Frankly it smacks of good PR to me.

  3. Kaye Lee

    Malcolm’s principles have always been for sale but how he can hope to get away with it is beyond me. He argues one thing in opposition and then the diametrically opposed view in government.

  4. Adam D

    Thanks for the letter… have sent to all Labor members in House of Reps. Received a response from Terri Butler trying to justify Labor’s plan to go along with the legislation…

    “Those of us in the opposition are faced with a choice: to do nothing and allow the current regime to continue to operate largely unchecked, or to try to reach agreement with the government for more security and scrutiny. Those appear to be the only two choices available in the present parliament…

    I’d prefer that some action be taken to regulate the existing and extensive warrant-less access…

    This is a government bill. We have worked to improve it, and we’ve won some significant concessions. Without that work, everyone from the Qld police to the RSPCA would continue to have largely unregulated access to people’s metadata. It seems to me to have been the responsible course to seek those improvements rather than to allow the present situation to continue as it had been for many years.”

    Terri Butler

  5. Rob Marsh

    Adam D, how are we supposed to believe that we’re being represented by these people when they don’t even have the backbone to strongly stand by their public?

    I mean, “we have worked to improve it”? An ethically responsible opposition would have shut the parliament down until the bill was scrapped altogether.

  6. Kaye Lee

    Perhaps I have missed something. Terri did not mention data retention for two years. She talks about warrantless data – as far as I know the only concession has been for them to have to get a warrant to look at journalist’s data. They can still look at the source’s (or anyone else’s) data without a warrant.

    “Senator Ludlam said he would be more comfortable if warrants were required for every instance in which authorities sought access to metadata.”

    Brandis says “It’s about ensuring our security and law enforcement agencies continue to have access to metadata, which is critical in nearly all terrorism and serious criminal investigations.”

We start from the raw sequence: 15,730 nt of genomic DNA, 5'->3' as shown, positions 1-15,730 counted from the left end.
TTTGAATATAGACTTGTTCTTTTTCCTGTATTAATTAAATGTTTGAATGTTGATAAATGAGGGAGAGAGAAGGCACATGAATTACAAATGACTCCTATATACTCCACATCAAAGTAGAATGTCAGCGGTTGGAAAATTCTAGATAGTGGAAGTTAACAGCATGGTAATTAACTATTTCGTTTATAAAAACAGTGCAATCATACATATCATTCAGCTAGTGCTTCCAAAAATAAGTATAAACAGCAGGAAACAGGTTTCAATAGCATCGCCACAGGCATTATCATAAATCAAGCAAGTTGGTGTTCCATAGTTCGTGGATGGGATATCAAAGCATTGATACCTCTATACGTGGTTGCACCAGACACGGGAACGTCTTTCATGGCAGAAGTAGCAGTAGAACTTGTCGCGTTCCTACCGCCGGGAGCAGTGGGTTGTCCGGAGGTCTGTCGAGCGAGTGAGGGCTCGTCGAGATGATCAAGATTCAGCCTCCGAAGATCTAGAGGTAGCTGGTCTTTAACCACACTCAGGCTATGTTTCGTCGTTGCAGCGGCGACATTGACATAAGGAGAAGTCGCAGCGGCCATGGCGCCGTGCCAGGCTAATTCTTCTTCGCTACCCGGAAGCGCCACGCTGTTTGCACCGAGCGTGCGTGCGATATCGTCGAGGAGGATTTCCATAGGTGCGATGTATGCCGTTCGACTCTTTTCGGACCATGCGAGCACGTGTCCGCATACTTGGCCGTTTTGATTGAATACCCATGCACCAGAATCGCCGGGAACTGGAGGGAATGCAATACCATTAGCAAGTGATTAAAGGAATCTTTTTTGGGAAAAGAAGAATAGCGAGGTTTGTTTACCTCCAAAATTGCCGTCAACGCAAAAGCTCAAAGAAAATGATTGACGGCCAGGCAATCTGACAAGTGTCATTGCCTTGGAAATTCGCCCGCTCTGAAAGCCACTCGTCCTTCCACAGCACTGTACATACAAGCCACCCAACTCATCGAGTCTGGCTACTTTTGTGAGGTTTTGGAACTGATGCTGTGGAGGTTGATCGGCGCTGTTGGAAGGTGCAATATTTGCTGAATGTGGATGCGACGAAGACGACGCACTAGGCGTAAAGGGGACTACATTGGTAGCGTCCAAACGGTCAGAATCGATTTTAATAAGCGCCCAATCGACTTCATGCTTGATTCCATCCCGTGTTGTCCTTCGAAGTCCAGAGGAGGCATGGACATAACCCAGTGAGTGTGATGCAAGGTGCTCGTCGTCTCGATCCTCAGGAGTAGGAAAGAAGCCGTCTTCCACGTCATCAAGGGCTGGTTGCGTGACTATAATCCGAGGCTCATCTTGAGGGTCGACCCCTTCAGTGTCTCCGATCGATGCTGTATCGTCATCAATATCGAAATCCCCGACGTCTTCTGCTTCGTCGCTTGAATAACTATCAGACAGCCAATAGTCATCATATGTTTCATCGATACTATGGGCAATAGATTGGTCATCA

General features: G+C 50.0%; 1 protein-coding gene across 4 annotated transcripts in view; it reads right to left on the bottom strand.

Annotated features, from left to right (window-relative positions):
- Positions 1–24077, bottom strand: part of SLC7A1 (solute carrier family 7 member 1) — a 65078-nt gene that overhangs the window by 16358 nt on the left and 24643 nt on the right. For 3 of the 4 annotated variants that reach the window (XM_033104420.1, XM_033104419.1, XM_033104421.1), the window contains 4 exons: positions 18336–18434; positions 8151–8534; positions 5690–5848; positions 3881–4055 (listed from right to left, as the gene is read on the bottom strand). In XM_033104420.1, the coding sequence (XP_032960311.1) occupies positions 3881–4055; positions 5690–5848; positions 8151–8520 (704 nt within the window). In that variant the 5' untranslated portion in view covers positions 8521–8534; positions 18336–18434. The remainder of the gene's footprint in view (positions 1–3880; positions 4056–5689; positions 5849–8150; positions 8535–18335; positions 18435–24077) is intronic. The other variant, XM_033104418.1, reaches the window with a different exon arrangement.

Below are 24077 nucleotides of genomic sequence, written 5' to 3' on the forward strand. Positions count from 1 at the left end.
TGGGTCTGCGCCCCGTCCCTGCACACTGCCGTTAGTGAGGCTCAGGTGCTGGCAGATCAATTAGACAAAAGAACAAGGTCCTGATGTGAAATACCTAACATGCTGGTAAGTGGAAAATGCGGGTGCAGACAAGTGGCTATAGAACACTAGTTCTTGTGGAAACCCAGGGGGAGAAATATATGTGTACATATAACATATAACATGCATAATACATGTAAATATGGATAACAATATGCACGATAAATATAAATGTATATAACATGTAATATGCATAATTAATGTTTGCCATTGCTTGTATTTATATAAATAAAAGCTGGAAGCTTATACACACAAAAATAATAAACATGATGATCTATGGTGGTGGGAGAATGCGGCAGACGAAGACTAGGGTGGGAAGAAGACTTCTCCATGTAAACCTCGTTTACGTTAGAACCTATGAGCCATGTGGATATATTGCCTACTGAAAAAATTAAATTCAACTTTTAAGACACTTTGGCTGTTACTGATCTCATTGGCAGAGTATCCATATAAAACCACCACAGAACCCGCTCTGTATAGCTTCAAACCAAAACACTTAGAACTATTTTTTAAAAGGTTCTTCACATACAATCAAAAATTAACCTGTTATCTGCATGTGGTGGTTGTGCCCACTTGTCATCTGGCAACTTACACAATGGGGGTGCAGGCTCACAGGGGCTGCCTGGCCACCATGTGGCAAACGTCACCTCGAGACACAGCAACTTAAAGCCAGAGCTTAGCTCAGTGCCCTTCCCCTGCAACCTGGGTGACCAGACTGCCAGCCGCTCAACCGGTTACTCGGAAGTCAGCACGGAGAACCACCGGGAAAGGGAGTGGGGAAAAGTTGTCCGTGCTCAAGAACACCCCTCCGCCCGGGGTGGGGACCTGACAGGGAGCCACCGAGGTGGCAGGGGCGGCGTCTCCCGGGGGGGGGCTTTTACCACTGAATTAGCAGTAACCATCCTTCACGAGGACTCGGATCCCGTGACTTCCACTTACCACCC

They already DO. Two-year old metadata won’t stop a terrorist attack. It might help identify who was involved but overseas experience indicates otherwise. Metadata retention has not lead to more successful prosecutions.

  7. Kaye Lee

    Telstra has warned the upfront costs of building new systems would be “significant” and it wants taxpayer compensation.

    Mr Abbott has previously acknowledged that storing the information required would likely cost $400 million a year – you can bet it will be more since we will be funding it.

    Telecommunications (Interception and Access) Amendment (Data Retention) Bill 2014
    Introduced to parliament on October 30 and redrafted on the advice of the Joint Committee on Intelligence and Security (which tabled its report on February 27). The legislation will:

    •Require telecommunications companies to retain customer’s phone and computer meta-data for 2 years
    •Define which types of data must be retained, such as phone numbers, length of phone calls, email addresses and the time a message was sent, but not the content of phone calls or emails and explicity exclude internet browsing
    •Detail which agencies are able to access the data
    •Give securtiy agencies access to the data when they can make a case that it is “reasonably necessary” to an investigation
    •Still require security agencies to obtain a warrant before accessing the actual content of messages or conversations
    •Introduce an independent oversight mechanism, allowing the Commonwealth Ombudsman access to agency records, in a bid to boost privacy protections